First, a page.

Although they’re called wisdom teeth, they don’t make you any smarter. The name comes from the fact that they emerge when you’re in your late teens or early 20s: the age when everyone assumes you’ve grown wiser. This is a common topic of interest in online dentistry courses, online dentistry CME courses.

Because they’re molars (the strongest type of teeth), they play an important role in helping you grind your food. But they seldom have the chance to do that job. Most of the time, they grow impacted within the soft tissues of your gums and don’t emerge. Here are 4 of the most common types of impaction:

Mesial Impaction

When the tooth grows at an angle toward the front of your mouth, it’s called a mesial impaction as taught in online dentistry courses. It pushes against the surrounding molars, causing irritation and a lot of pain. It becomes more complicated when it erupts partially because it creates a small opening in the gums. Its position makes it hard to clean, creating an easy breeding ground for bacteria. If not removed, it may result in swelling and other gum-related diseases.

Distal Impaction

This is the opposite of the previous type and is the rarest. Distal impaction is characterized by your tooth emerging toward the back of your mouth. Since it doesn’t affect other molars, it isn’t as painful as the first one and seldom requires removal.

However, if its angular growth hits a bone, then a general dentist may recommend pulling it.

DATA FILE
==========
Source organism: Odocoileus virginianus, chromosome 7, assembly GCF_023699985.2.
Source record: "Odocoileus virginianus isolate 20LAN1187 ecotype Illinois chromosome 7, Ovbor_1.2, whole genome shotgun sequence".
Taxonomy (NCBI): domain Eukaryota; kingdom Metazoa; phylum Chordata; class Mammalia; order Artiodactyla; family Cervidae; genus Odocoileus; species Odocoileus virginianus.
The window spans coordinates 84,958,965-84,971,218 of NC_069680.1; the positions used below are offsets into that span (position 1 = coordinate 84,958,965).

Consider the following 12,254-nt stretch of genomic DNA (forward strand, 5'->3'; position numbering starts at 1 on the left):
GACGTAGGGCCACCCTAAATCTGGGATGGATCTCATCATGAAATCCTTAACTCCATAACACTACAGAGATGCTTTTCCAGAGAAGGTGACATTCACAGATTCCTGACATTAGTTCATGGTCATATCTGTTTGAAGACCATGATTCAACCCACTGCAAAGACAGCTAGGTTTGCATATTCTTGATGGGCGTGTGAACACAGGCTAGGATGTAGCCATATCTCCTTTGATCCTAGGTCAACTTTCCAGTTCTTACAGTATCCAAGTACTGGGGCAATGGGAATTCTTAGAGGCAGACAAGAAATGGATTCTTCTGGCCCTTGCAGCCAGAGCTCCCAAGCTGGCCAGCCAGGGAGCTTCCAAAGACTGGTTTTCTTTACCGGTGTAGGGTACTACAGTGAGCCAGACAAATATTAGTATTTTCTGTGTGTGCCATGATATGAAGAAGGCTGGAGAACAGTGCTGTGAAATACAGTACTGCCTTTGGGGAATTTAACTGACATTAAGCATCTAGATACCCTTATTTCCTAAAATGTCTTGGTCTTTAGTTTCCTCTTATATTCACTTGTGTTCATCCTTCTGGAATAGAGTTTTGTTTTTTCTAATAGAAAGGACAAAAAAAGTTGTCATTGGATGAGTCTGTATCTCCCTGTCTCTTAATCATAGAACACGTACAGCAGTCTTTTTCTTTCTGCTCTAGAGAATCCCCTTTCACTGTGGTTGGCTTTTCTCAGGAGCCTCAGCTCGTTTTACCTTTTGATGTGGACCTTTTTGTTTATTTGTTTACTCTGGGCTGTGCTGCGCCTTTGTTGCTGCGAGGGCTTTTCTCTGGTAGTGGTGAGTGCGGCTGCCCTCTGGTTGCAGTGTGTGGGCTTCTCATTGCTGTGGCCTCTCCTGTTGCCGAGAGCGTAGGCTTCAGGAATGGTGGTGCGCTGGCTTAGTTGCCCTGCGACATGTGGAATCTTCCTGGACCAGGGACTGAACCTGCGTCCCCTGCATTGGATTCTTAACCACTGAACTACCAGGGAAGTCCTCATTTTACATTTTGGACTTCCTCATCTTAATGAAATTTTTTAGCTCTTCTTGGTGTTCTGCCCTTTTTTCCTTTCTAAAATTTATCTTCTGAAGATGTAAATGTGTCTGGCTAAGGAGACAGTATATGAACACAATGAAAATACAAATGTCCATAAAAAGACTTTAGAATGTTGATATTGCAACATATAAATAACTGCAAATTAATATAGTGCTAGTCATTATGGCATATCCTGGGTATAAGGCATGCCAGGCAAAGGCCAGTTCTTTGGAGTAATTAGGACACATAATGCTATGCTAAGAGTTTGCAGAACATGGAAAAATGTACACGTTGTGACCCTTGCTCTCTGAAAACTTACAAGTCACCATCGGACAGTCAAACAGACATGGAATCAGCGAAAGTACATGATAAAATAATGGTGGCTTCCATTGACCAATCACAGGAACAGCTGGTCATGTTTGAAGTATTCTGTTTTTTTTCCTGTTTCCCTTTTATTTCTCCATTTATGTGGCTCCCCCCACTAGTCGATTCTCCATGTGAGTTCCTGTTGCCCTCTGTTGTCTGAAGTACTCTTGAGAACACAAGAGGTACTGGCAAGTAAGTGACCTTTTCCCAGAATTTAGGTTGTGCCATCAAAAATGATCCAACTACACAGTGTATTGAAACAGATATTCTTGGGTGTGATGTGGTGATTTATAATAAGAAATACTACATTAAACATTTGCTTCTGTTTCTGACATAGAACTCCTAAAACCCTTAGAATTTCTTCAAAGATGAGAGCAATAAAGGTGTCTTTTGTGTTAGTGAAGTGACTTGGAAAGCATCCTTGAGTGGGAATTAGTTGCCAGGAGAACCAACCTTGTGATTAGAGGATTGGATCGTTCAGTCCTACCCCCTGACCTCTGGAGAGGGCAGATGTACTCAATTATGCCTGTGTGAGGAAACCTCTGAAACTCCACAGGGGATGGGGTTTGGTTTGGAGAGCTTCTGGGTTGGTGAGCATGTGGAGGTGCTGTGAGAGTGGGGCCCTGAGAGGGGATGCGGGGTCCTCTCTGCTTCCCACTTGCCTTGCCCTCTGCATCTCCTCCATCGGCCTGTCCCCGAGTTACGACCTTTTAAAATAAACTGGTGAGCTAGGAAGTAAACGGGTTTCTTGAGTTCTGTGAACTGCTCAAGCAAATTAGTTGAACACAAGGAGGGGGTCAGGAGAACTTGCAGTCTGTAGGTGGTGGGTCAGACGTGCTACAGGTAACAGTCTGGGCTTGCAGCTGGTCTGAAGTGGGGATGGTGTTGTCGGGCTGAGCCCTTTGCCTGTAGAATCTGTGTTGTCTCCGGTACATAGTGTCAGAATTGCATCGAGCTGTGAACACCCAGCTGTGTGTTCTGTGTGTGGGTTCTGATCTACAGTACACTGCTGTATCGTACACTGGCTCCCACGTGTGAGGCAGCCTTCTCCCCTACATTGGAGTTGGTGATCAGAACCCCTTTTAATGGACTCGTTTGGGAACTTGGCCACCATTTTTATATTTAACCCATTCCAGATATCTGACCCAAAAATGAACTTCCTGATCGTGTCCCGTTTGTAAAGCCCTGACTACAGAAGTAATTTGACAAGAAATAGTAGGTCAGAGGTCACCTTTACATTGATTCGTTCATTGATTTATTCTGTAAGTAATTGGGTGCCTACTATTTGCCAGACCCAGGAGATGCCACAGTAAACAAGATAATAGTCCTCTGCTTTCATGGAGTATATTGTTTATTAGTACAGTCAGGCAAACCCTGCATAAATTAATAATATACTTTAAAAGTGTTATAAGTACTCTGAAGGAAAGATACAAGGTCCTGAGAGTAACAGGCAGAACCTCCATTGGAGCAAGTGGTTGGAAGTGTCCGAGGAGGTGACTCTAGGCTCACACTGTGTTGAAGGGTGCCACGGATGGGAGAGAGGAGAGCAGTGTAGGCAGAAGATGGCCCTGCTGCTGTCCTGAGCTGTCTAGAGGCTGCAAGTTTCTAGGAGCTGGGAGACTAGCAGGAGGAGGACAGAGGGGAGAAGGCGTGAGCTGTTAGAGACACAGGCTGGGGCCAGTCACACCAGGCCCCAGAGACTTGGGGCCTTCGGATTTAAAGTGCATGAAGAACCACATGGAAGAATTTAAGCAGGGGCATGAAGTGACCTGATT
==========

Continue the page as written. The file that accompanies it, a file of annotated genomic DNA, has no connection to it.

Vertical Impaction

A vertically impacted wisdom tooth almost never requires removal. Its orientation follows the growth of any normal molar, so there’s a high chance that they won’t hit another tooth or bone.

There are cases, though, where it’s too close to another tooth, making them bump each other. This condition causes pain and swelling and may requireextraction.

Horizontal Impaction

If there’s one oral problem that you want to avoid, it’s this. It’s the most painful type of impaction because it lies horizontally inside your gums and parallel to your jawbone. It pushes adjacent molars andnearby teeth.

There’s often no way to determine whether you have this condition. It happens under the gums, and no part of the tooth will be seen except through an X-ray. Removing it requires a skillful oral surgeon, and the patient may have to take painkillers and antibiotics when it’s finally extracted.

If you think you have an impacted wisdom tooth, as you will learn in online dentistry CME courses,visita general dentist,or consult an oral surgeon right away. They’ll determine the kind of impaction and whether it should be extracted.